37. Okay, I just found a boo-boo in my Cambridge Wide-Margin ESV which means it is in the Pitt Minion version as well. Check out Job 7:1. Just goes to show us that in our day with modern technology we can make errors just as the early scribes did.

  38. Added note: We probably make more errors than the early copiers because we rely on spell and grammar check instead of having multiple people read the text vigorously and double check each page.

  39. one question – I’ve scoured the internet looking for a brown, wide margin, goatskin bible. Does such a thing exist? I want the cambridge wm here in brown, or the allan here with writable margins. Seems like every new addition skips this specific combination of features. ‘Just don’t want to break down and get this black goatskin wm, and find the brown allan wm is coming out next week! :)

  40. Mike. The new Allans ESV readers version might fit the bill for you, it comes in chocolate goatskin and is said to have at least 1″ margins, available November I think…I’ve ordered one already.
    BTW just checked in my ESV pitt minion and yes the typo in Job 7:1 is there (of course) it looks like it should be a superscript relating to a side note, just shows you that nothing is perfect in life.

  41. Speaking of nothing being perfect… British folks might like to know that Cambridge are having a sale at their shop (in Cambridge) from about the middle of November up to Christmas selling bibles that have been classed as seconds at reduced prices. You never know there might be a bargain to be had there. God bless

  42. Too much money. Bad stewardship. Just buy a cheap Bible. You aren’t buying the book for the cover anyway, I would hope. You are buying it for what’s in, between the book cover.

  43. Ah, James, don’t you see a Mary/Martha thing going on here? These folks are just sitting at Jesus’ feet, listening to his words, instead of doing the “right/responsible thing”. Where a man’s treasure is, there shall his heart be also. Buying an expensive Bible is just putting your money where your heart is.

  44. I think its quite funny that people think buying a quality bible is bad stewardship. I suppose they must be the sort who buy the cheapest clothes, cars, TV’s, houses, computers, MP3 players, food, and so on and so forth?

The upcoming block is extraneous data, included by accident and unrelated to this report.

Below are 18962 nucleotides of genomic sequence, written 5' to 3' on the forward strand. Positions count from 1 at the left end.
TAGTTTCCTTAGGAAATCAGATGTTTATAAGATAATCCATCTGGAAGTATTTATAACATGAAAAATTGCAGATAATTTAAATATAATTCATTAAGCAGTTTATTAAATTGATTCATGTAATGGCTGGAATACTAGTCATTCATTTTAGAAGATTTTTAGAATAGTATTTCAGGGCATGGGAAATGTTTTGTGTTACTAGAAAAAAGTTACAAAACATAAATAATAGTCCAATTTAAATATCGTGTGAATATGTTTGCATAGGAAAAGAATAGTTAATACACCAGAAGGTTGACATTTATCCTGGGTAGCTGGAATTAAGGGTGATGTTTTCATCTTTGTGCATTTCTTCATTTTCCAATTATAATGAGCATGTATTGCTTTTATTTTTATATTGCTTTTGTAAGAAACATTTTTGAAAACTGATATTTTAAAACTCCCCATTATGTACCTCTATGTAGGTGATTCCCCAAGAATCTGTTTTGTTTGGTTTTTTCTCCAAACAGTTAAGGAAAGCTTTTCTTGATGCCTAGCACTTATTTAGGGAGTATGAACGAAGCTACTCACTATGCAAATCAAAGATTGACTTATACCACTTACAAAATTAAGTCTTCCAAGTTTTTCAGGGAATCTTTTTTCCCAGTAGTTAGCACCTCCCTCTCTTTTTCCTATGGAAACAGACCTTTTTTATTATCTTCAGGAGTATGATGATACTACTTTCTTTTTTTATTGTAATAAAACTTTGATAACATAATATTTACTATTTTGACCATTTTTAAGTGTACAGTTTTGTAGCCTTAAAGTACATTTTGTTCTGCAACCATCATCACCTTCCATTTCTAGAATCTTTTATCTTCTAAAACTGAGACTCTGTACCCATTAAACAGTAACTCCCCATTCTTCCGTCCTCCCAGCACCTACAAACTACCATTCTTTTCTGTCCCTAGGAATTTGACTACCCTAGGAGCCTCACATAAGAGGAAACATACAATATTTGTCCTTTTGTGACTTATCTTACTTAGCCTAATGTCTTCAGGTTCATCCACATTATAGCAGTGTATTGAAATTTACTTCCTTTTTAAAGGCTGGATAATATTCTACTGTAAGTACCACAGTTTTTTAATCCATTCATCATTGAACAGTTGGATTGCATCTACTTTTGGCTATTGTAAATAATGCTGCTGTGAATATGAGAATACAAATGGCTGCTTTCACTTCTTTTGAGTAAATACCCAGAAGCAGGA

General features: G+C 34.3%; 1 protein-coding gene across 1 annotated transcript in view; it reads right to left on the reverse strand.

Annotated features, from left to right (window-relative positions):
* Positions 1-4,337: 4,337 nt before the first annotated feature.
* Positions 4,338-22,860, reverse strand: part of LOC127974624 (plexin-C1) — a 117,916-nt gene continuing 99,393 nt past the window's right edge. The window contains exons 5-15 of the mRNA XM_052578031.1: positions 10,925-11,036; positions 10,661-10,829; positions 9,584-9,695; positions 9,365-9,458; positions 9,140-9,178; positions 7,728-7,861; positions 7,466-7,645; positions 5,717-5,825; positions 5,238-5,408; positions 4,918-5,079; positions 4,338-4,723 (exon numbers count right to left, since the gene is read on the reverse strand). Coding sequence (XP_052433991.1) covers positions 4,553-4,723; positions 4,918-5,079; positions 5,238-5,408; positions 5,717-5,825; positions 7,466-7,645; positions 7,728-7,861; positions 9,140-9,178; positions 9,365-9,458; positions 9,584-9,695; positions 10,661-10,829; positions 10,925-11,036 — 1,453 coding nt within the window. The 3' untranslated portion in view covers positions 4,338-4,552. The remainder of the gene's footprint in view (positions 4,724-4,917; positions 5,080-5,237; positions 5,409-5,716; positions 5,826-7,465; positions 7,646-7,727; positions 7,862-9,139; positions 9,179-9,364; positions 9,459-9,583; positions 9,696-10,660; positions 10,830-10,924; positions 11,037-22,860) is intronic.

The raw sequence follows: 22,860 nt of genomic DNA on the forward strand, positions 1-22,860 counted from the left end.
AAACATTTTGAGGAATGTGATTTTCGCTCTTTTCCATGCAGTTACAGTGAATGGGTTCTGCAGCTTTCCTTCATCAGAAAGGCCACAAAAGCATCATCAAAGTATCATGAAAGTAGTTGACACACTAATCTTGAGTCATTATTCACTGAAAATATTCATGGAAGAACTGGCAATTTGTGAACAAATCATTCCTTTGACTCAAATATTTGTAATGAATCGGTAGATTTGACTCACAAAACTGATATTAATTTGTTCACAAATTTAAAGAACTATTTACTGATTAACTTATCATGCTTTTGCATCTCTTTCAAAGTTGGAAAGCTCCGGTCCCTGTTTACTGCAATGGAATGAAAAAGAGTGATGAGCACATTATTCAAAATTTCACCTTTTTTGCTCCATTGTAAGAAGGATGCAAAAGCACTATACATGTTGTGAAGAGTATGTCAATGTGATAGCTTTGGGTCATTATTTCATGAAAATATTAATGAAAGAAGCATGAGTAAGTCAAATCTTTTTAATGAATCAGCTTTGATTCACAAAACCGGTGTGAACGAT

45. Speaking of typo’s; I noticed the absence of a full-stop in Hebrews 4:13 after the word “sight” in my Cambridge NIV Wide-Margin (US Version)

  46. Gary Brown: Thanks for the info about the Cambridge sale. I assume you are talking about the Cambridge store right in the downtown area. While I’m from the US, I was there at the store in March and plan to be in the UK for the holidays. I may have to check that out. There are also a few used bookstores in the area that are quite nice.

  47. It may be noted elsewhere on this blog, but the Tru Tone Wide Margin Reference Bible LACKS a wide inside (gutter) margin. There is only a wide outer margin for note taking. A big disappointment.

  48. I bought the hardcover, has anyone found a protective case for it?

  49. Is there a Cambridge Goatskin red-letter wide-margin KJV anywhere? Is there anything close to it?

  50. @Todd F. —
    I have the Crossway WM you’re talking about, and like you said there’s no inside margin to speak of. The paper is also pretty terrible; even the much-praised Pigma Micron pens bleed through pretty badly, and I write very small and light.
    That said, I got mine for $25 on sale at LifeWay, just to see if I’d use the wide-margin feature enough to justify buying the Cambridge. I have to say that I’ve come to love having that big ol’ blank space for teaching notes, references, etc. I think there’ll be some black goatskin on my Christmas list this year …